The US magazine Popular Mechanics named four ways Russia's military is more advanced than "you might think."
According to the article, many in the West tend to think that Russian hardware is second-rate, and that if the Russians make anything good, they must have copied it from the West.
"In reality, Russia can be innovative in weapons design, and sometimes ahead of the West. Occasionally the country pursues crazy ideas than cannot work, like mind control weaponry. Yet just as often they develop weapons with no counterparts in the US," the article read.
It is a fact when, for example, it comes to rockets.
The magazine praised Russian advancements in air-to-surface missile-creation, particularly S-300 systems which Iran has started to buy and S-400 air defenses recently deployed to Syria.
The article also underscored the capabilities of Russian military to conduct aerial combat.
"In air-to-air combat, the Russians have long pursued an approach of firing salvoes rather than single shots," the article read.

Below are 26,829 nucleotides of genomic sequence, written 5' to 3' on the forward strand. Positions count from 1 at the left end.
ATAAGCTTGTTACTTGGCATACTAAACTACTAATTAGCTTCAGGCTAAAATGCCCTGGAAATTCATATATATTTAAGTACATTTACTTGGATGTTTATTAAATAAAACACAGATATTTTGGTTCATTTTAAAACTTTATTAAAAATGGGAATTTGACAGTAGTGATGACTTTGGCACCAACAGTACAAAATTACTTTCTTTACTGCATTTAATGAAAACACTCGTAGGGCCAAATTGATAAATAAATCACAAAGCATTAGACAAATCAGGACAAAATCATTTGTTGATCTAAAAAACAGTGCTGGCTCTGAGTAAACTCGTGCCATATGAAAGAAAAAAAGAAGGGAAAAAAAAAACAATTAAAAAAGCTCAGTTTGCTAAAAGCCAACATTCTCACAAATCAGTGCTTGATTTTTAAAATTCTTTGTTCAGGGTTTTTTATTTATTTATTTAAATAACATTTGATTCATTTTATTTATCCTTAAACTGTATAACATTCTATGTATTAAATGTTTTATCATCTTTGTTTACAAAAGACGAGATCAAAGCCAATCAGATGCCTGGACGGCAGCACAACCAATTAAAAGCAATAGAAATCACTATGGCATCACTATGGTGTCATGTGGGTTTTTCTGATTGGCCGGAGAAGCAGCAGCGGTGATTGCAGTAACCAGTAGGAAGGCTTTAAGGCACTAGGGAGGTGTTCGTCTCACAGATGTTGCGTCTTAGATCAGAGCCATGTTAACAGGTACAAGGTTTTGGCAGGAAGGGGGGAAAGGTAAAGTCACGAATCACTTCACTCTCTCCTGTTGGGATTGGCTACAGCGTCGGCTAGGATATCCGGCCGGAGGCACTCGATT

Such fighters as the Su-27 Flanker can be equipped with a dozen of missiles at once and fire two or three at the same time. What is more, the missiles have different guidance systems which give a high chance to hit the target.
When they were introduced into service, NATO soon noted the advantage they gave Russian pilots compared to their equivalent, the US AIM-9 Sidewinder.
As for long-range air combat (64 kilometers or more), Russia has another advanced piece of hardware, the R-77 missile. Its latest version has an active phased array antenna that gives it "zero reaction time to unexpected evolutions of the target." According to the article, the missile is more sophisticated than its US rival, the AIM-120.
"The Russians also have a surprising ability to think out of the box-for good and bad," the article read. For example, the Shkval rocket-torpedo can travel under water four times faster than any Western torpedo.
The magazine also praised Russia's unique underwater assault rifle for Special Forces. The US development in the same field "lags behind."
The fourth way Russia's military is more advanced than many may think is secrecy, according to the article. "We can still expect the unexpected," it read. The point is classified military developments.
"Scare stories notwithstanding, the Russians are unlikely to have any exotic superweapons. But it is dangerous for the rest of the world to underestimate its capability," the article concluded.